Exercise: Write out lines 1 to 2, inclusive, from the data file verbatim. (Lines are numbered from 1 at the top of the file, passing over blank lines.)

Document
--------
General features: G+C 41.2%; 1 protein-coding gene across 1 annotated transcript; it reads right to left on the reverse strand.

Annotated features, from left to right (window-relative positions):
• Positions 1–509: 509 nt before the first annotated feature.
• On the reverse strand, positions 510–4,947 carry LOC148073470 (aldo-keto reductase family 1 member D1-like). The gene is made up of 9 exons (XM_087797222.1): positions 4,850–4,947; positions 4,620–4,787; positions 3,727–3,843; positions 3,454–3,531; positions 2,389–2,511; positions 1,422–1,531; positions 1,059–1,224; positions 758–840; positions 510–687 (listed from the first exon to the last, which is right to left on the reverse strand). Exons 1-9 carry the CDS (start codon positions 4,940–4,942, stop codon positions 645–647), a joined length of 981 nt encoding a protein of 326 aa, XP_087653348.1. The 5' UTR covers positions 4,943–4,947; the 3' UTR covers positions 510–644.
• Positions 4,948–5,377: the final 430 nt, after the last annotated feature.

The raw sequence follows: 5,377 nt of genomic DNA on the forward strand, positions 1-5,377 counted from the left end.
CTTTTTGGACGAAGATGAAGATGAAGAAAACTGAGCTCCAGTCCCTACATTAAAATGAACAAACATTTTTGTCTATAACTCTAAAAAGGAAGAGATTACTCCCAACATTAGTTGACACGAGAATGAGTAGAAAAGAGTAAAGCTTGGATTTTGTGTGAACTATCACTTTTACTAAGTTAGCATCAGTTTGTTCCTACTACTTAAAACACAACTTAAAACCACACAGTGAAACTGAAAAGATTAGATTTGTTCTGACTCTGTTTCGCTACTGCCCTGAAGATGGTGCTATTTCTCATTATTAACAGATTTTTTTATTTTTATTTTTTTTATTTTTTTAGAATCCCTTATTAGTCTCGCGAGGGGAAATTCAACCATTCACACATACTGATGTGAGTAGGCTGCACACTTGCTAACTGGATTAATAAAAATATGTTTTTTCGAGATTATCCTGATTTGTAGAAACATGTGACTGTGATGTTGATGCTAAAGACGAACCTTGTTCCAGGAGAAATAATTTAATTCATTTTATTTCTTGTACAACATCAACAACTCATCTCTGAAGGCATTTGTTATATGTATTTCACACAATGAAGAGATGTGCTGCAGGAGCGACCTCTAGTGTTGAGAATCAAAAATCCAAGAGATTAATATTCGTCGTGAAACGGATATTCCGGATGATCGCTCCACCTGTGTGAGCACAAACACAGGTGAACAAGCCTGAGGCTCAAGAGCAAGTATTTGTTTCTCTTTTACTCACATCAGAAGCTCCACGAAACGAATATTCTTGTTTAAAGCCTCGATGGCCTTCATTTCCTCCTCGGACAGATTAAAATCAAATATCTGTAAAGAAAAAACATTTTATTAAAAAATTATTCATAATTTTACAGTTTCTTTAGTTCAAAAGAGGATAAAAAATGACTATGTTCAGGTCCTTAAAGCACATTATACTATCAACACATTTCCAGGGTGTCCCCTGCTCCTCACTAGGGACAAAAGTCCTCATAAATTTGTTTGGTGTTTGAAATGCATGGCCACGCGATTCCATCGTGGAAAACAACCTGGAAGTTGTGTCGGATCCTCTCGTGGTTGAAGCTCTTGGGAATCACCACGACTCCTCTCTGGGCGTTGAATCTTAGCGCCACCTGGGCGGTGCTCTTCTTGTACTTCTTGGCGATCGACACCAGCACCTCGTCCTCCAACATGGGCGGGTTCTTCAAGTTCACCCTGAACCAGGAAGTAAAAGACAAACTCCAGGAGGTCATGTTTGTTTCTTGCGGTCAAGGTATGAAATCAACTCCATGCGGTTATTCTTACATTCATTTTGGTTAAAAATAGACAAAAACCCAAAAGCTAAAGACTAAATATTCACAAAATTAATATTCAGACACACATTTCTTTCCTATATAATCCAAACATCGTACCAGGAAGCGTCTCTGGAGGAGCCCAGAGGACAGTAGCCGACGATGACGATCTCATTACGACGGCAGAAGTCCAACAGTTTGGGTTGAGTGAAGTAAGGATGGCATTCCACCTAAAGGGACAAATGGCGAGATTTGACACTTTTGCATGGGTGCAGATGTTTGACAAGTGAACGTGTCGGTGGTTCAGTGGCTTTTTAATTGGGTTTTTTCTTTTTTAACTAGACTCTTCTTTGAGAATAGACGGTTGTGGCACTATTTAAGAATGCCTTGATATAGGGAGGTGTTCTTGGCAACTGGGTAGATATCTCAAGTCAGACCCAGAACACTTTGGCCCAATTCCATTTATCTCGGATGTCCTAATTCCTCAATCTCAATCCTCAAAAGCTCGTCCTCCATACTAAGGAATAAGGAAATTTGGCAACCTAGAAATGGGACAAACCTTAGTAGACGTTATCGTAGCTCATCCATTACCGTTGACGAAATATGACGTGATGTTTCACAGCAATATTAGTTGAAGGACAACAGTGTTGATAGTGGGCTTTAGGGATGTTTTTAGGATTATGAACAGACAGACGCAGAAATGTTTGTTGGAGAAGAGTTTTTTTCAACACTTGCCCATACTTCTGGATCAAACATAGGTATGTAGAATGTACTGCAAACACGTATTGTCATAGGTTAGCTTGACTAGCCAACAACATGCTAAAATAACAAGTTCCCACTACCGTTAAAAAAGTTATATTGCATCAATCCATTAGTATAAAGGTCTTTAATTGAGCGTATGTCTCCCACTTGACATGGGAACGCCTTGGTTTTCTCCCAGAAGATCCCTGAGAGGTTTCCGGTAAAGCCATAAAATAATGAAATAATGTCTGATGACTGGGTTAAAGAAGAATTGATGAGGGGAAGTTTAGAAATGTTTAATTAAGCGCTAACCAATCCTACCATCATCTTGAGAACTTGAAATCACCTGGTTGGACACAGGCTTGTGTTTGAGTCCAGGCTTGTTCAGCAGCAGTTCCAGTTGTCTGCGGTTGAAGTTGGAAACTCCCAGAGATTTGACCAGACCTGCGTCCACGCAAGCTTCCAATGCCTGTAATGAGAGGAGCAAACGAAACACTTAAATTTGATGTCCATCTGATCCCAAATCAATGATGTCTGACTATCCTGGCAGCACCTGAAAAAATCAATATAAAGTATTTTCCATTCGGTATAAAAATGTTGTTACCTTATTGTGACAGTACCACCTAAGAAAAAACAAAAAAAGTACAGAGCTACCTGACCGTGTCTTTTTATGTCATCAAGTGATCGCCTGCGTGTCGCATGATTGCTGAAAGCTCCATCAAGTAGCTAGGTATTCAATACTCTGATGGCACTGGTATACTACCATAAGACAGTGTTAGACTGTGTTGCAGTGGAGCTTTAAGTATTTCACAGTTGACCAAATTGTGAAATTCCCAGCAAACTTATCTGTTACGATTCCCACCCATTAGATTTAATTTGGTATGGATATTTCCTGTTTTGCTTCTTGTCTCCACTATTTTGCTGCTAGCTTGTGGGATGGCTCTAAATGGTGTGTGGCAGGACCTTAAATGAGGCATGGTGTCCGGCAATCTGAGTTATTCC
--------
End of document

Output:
General features: G+C 41.2%; 1 protein-coding gene across 1 annotated transcript; it reads right to left on the reverse strand.

Annotated features, from left to right (window-relative positions):